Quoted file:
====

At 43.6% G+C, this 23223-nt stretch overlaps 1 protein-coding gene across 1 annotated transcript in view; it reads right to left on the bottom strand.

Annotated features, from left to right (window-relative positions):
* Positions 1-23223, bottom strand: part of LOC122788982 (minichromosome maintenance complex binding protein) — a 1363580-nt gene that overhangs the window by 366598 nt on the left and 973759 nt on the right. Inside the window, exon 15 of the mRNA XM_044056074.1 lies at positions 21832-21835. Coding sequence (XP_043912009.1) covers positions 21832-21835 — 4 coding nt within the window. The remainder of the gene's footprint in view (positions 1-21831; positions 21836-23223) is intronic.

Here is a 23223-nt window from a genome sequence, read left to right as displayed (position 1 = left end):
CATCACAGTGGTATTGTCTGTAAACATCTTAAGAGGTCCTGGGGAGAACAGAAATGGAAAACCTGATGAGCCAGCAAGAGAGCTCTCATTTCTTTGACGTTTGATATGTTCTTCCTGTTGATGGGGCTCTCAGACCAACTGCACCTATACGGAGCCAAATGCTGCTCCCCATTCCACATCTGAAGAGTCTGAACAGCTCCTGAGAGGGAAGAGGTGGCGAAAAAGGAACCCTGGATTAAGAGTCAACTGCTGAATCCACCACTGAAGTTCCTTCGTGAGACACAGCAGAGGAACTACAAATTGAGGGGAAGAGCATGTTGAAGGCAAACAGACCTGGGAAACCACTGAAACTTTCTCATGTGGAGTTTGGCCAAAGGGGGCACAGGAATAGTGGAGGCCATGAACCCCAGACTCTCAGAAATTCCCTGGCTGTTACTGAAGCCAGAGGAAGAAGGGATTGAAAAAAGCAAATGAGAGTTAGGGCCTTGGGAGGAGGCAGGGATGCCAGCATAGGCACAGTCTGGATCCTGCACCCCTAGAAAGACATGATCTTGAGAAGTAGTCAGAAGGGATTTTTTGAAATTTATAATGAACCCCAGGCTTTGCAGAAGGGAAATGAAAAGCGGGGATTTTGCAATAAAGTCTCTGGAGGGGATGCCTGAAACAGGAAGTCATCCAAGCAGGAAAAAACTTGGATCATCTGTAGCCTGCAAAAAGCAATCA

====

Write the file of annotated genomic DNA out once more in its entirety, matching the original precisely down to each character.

At 43.6% G+C, this 23223-nt stretch overlaps 1 protein-coding gene across 1 annotated transcript in view; it reads right to left on the bottom strand.

Annotated features, from left to right (window-relative positions):
* Positions 1-23223, bottom strand: part of LOC122788982 (minichromosome maintenance complex binding protein) — a 1363580-nt gene that overhangs the window by 366598 nt on the left and 973759 nt on the right. Inside the window, exon 15 of the mRNA XM_044056074.1 lies at positions 21832-21835. Coding sequence (XP_043912009.1) covers positions 21832-21835 — 4 coding nt within the window. The remainder of the gene's footprint in view (positions 1-21831; positions 21836-23223) is intronic.

Here is a 23223-nt window from a genome sequence, read left to right as displayed (position 1 = left end):
CATCACAGTGGTATTGTCTGTAAACATCTTAAGAGGTCCTGGGGAGAACAGAAATGGAAAACCTGATGAGCCAGCAAGAGAGCTCTCATTTCTTTGACGTTTGATATGTTCTTCCTGTTGATGGGGCTCTCAGACCAACTGCACCTATACGGAGCCAAATGCTGCTCCCCATTCCACATCTGAAGAGTCTGAACAGCTCCTGAGAGGGAAGAGGTGGCGAAAAAGGAACCCTGGATTAAGAGTCAACTGCTGAATCCACCACTGAAGTTCCTTCGTGAGACACAGCAGAGGAACTACAAATTGAGGGGAAGAGCATGTTGAAGGCAAACAGACCTGGGAAACCACTGAAACTTTCTCATGTGGAGTTTGGCCAAAGGGGGCACAGGAATAGTGGAGGCCATGAACCCCAGACTCTCAGAAATTCCCTGGCTGTTACTGAAGCCAGAGGAAGAAGGGATTGAAAAAAGCAAATGAGAGTTAGGGCCTTGGGAGGAGGCAGGGATGCCAGCATAGGCACAGTCTGGATCCTGCACCCCTAGAAAGACATGATCTTGAGAAGTAGTCAGAAGGGATTTTTTGAAATTTATAATGAACCCCAGGCTTTGCAGAAGGGAAATGAAAAGCGGGGATTTTGCAATAAAGTCTCTGGAGGGGATGCCTGAAACAGGAAGTCATCCAAGCAGGAAAAAACTTGGATCATCTGTAGCCTGCAAAAAGCAATCA